Terms used to explain Montessori include “child-centered approach” and meeting the needs of the “whole child,” as well as “life-long learners and leaders.” The Woodland school’s online summary of the method says Montessori differs from traditional school systems in three primary ways: the use of multi-aged classrooms in which older children help guide younger classmates, a focus on developing “abstract understanding from sequenced concrete experiences,” and individualized programs for each child.
“Maria Montessori’s philosophy derives from the notion of the child as an individual who is on a journey of self-discovery, creating the adult she is to become,” the school states.
On a Wednesday afternoon, KME Principal Heather Wyrick took a break from refereeing a “world cup” soccer match, featuring teams made up of all grades of the elementary school, to discuss qualities that make Montessori unique. For instance, children can leave the classroom to use the bathroom as necessary and snack whenever they’re hungry, although that independence comes with expectations of achievement in their work.
Moreover, a teacher will provide a base lesson and material, and if a child is interested in exploring it more or discovering derivative subject matter, he or she is free — encouraged — to do so on their own, with the teacher’s continued guidance and oversight. Kids can do such research through hands-on work, online, books in either the school’s library or ones obtained from regular trips to the public library, and anywhere else their curiosity takes them.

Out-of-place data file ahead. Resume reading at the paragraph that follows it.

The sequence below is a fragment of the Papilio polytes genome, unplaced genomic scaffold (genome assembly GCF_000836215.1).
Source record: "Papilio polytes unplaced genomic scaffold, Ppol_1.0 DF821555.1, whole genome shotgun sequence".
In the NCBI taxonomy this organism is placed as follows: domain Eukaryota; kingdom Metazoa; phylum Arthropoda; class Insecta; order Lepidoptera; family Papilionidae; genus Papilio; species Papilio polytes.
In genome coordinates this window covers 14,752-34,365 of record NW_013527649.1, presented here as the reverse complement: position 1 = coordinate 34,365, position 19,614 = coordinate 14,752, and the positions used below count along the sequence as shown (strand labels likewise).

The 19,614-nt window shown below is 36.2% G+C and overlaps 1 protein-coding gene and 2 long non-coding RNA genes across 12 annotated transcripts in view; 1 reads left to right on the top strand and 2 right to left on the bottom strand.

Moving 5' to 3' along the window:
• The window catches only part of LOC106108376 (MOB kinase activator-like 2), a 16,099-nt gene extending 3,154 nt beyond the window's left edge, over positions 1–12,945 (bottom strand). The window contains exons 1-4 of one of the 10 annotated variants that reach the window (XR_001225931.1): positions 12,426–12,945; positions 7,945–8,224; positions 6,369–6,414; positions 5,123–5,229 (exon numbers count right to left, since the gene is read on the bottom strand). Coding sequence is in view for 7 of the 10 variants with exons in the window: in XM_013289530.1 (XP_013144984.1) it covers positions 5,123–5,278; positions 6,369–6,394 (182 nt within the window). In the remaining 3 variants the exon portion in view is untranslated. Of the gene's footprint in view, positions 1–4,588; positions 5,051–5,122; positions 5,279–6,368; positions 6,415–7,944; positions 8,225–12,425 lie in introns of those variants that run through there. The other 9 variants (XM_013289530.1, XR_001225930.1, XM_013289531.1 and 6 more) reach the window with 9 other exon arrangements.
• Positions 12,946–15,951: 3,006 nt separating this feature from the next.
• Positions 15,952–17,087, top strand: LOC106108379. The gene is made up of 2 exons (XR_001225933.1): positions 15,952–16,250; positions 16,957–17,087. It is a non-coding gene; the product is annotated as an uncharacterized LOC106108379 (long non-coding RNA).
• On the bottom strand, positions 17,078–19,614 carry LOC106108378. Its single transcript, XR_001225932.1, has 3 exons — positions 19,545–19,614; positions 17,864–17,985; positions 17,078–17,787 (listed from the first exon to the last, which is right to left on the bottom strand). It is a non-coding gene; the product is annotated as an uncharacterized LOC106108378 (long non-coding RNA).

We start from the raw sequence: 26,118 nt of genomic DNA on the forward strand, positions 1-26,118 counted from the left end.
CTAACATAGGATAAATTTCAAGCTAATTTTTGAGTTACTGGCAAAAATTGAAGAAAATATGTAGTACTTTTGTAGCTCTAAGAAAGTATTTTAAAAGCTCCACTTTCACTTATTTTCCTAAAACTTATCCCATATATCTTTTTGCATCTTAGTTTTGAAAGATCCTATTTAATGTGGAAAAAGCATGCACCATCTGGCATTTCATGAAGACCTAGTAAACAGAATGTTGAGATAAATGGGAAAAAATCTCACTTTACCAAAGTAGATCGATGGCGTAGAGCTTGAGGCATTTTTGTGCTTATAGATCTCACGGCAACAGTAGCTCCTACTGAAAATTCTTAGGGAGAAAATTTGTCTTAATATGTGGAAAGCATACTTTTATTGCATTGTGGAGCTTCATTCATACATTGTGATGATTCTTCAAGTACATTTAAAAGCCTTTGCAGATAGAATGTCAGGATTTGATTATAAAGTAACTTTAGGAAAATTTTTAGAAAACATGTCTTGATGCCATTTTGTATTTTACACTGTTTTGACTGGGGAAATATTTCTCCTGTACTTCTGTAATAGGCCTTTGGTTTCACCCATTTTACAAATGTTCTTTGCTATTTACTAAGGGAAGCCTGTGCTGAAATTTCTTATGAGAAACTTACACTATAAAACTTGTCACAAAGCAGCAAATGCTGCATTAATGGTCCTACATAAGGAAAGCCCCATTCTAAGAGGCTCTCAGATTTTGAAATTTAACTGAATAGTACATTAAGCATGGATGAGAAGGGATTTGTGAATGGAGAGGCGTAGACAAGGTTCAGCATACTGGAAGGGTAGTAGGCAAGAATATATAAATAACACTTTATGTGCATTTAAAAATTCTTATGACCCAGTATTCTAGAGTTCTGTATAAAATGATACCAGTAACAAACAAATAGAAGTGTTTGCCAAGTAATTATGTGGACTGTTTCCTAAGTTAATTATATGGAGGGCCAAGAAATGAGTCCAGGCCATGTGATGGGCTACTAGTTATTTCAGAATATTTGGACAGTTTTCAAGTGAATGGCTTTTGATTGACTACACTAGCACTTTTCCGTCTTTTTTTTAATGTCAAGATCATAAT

Woodland tailors its methods to its early-childhood and kindergarten students, while the elementary adapts the foundational Montessori concepts to the ages of its students. Whether students attend one or the other, or frequently both, they often go on to be the leaders their Montessori teachers hoped they would be.
This year’s lists of honors students at both Kalispell high schools, as well as the list of students who took the demanding International Baccalaureate (IB) route at Flathead High School, feature a high ratio of Woodland Montessori and KME graduates. A handful of them spoke at the end-of-year celebration.
One of those students, Grace Cady, who recently graduated from Flathead High School with honors as a full IB student, said her years in Montessori, from preschool through sixth grade, molded her as a person as much as a student.
“I always felt like it was home,” she said. “It’s the place that made me who I am today. I didn’t see it when I was younger, but as I got older I realized that everything about this place shaped who I am today, and it was all intentional.”
David Cummings, a teacher at KME since 2001 and currently the fourth- through sixth-grade teacher there, also invokes imagery of home and family when describing the school and the relationships it fosters. He points out that he gets the students for three years, not only one, and gets to know the others well during their three earlier years there.
“I really feel like each one of these kids is my kid,” he said. “There really is that pride in watching them become adults.”
Cummings and Wyrick both praise Sally and Terry Welder for helping lay the groundwork for Montessori in the Flathead, and then growing it and nurturing it for the next four decades.
“It wouldn’t be what it is without them,” Cummings said. “They basically dedicated their lives to building this.”